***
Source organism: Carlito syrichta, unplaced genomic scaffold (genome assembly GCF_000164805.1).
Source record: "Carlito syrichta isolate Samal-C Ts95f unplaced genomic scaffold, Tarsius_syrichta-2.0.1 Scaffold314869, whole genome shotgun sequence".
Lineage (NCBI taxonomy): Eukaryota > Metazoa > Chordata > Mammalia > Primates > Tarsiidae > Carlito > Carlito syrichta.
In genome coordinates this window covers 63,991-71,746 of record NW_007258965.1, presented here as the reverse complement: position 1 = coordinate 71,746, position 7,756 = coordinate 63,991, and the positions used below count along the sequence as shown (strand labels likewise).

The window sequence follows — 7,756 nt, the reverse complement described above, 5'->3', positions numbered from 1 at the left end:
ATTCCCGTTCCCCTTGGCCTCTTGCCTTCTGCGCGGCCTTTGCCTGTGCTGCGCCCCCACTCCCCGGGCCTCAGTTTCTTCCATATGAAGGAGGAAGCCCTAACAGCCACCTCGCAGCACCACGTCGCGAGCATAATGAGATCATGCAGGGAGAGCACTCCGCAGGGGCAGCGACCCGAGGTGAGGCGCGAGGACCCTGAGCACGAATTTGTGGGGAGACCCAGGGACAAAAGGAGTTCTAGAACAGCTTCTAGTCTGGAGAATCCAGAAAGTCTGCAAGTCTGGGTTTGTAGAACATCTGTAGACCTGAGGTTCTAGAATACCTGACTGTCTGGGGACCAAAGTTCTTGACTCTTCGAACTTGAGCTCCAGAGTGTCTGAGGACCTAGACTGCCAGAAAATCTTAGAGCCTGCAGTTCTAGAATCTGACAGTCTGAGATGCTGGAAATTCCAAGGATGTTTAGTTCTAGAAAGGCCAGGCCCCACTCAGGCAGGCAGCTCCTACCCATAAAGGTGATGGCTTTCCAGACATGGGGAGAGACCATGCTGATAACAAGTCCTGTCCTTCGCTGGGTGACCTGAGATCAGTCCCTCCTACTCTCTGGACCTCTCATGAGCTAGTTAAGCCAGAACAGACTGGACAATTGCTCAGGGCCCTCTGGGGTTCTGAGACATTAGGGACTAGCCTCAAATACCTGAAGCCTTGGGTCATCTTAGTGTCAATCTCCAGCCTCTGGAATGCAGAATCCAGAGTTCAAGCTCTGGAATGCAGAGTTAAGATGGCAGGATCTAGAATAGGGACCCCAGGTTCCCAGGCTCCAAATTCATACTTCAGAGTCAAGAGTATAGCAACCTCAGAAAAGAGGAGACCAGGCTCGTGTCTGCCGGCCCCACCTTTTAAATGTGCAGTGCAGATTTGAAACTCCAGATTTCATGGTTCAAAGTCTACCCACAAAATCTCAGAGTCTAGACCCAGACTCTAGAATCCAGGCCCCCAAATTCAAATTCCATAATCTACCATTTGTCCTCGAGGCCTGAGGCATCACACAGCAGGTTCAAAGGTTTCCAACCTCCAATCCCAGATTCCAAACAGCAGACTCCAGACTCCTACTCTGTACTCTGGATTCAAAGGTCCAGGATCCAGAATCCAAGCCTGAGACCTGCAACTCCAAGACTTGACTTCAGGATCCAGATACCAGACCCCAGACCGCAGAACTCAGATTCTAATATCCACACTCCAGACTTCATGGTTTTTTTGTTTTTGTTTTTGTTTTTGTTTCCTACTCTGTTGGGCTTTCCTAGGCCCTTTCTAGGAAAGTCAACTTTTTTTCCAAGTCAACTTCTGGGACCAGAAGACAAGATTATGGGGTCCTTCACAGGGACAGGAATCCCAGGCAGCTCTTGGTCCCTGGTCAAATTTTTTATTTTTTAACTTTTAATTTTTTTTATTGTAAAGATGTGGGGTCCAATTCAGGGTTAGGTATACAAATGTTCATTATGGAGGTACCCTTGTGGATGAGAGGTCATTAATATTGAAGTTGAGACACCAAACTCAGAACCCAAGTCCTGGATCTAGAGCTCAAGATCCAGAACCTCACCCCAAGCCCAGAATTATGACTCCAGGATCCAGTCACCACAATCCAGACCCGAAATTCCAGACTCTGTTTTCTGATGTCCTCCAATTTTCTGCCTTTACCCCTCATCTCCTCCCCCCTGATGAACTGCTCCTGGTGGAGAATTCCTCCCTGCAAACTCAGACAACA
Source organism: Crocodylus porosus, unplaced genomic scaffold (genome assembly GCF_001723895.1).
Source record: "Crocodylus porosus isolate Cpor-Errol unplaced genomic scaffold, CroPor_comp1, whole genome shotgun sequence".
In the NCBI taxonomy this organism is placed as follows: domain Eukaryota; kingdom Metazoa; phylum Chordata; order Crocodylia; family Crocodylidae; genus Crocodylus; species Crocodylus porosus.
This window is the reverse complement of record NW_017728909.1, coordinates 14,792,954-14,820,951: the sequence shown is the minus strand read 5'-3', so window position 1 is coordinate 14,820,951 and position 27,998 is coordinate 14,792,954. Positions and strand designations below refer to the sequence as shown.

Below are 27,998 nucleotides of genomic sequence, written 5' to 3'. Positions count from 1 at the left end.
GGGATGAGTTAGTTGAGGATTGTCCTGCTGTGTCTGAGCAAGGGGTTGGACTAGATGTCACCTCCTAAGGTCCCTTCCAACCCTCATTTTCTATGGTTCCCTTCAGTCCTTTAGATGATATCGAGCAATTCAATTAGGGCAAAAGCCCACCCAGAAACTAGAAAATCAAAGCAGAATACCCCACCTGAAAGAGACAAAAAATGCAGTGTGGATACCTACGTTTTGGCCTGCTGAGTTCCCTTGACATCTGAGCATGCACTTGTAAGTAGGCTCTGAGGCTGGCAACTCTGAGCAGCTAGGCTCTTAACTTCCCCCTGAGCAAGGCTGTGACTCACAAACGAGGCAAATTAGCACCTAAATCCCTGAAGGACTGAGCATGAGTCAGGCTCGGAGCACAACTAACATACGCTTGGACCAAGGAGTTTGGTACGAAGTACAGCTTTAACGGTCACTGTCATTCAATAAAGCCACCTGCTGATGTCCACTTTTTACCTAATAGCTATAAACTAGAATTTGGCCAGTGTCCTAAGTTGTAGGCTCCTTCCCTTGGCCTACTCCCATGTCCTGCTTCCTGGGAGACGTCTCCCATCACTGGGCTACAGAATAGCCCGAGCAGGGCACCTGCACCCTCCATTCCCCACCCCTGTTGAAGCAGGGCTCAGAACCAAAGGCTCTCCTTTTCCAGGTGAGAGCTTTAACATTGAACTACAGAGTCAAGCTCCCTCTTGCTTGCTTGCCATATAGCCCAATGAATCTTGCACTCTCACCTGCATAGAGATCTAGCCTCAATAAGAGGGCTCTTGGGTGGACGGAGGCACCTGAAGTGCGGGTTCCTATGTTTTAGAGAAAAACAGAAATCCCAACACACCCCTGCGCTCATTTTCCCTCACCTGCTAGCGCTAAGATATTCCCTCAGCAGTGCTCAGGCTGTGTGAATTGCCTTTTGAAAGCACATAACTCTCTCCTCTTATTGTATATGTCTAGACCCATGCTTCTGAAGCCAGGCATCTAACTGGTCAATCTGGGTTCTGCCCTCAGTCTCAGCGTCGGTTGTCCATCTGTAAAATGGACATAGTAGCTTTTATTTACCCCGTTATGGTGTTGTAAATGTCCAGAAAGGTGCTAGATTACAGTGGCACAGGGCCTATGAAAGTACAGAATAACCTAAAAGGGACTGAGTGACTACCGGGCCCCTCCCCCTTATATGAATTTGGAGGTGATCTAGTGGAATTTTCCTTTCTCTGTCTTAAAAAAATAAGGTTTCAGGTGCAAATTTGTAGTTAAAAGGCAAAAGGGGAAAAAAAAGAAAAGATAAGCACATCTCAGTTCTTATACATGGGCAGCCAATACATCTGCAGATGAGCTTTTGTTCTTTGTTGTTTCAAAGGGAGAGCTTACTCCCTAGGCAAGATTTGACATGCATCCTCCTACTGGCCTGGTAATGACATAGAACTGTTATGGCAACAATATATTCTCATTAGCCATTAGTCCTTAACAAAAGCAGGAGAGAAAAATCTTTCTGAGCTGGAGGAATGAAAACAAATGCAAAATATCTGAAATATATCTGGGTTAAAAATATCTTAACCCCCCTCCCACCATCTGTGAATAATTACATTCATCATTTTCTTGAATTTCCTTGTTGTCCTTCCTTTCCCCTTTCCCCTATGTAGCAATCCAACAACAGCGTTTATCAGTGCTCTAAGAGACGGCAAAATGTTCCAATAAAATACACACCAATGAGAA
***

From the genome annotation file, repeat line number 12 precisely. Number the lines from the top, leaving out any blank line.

GGGATGAGTTAGTTGAGGATTGTCCTGCTGTGTCTGAGCAAGGGGTTGGACTAGATGTCACCTCCTAAGGTCCCTTCCAACCCTCATTTTCTATGGTTCCCTTCAGTCCTTTAGATGATATCGAGCAATTCAATTAGGGCAAAAGCCCACCCAGAAACTAGAAAATCAAAGCAGAATACCCCACCTGAAAGAGACAAAAAATGCAGTGTGGATACCTACGTTTTGGCCTGCTGAGTTCCCTTGACATCTGAGCATGCACTTGTAAGTAGGCTCTGAGGCTGGCAACTCTGAGCAGCTAGGCTCTTAACTTCCCCCTGAGCAAGGCTGTGACTCACAAACGAGGCAAATTAGCACCTAAATCCCTGAAGGACTGAGCATGAGTCAGGCTCGGAGCACAACTAACATACGCTTGGACCAAGGAGTTTGGTACGAAGTACAGCTTTAACGGTCACTGTCATTCAATAAAGCCACCTGCTGATGTCCACTTTTTACCTAATAGCTATAAACTAGAATTTGGCCAGTGTCCTAAGTTGTAGGCTCCTTCCCTTGGCCTACTCCCATGTCCTGCTTCCTGGGAGACGTCTCCCATCACTGGGCTACAGAATAGCCCGAGCAGGGCACCTGCACCCTCCATTCCCCACCCCTGTTGAAGCAGGGCTCAGAACCAAAGGCTCTCCTTTTCCAGGTGAGAGCTTTAACATTGAACTACAGAGTCAAGCTCCCTCTTGCTTGCTTGCCATATAGCCCAATGAATCTTGCACTCTCACCTGCATAGAGATCTAGCCTCAATAAGAGGGCTCTTGGGTGGACGGAGGCACCTGAAGTGCGGGTTCCTATGTTTTAGAGAAAAACAGAAATCCCAACACACCCCTGCGCTCATTTTCCCTCACCTGCTAGCGCTAAGATATTCCCTCAGCAGTGCTCAGGCTGTGTGAATTGCCTTTTGAAAGCACATAACTCTCTCCTCTTATTGTATATGTCTAGACCCATGCTTCTGAAGCCAGGCATCTAACTGGTCAATCTGGGTTCTGCCCTCAGTCTCAGCGTCGGTTGTCCATCTGTAAAATGGACATAGTAGCTTTTATTTACCCCGTTATGGTGTTGTAAATGTCCAGAAAGGTGCTAGATTACAGTGGCACAGGGCCTATGAAAGTACAGAATAACCTAAAAGGGACTGAGTGACTACCGGGCCCCTCCCCCTTATATGAATTTGGAGGTGATCTAGTGGAATTTTCCTTTCTCTGTCTTAAAAAAATAAGGTTTCAGGTGCAAATTTGTAGTTAAAAGGCAAAAGGGGAAAAAAAAGAAAAGATAAGCACATCTCAGTTCTTATACATGGGCAGCCAATACATCTGCAGATGAGCTTTTGTTCTTTGTTGTTTCAAAGGGAGAGCTTACTCCCTAGGCAAGATTTGACATGCATCCTCCTACTGGCCTGGTAATGACATAGAACTGTTATGGCAACAATATATTCTCATTAGCCATTAGTCCTTAACAAAAGCAGGAGAGAAAAATCTTTCTGAGCTGGAGGAATGAAAACAAATGCAAAATATCTGAAATATATCTGGGTTAAAAATATCTTAACCCCCCTCCCACCATCTGTGAATAATTACATTCATCATTTTCTTGAATTTCCTTGTTGTCCTTCCTTTCCCCTTTCCCCTATGTAGCAATCCAACAACAGCGTTTATCAGTGCTCTAAGAGACGGCAAAATGTTCCAATAAAATACACACCAATGAGAA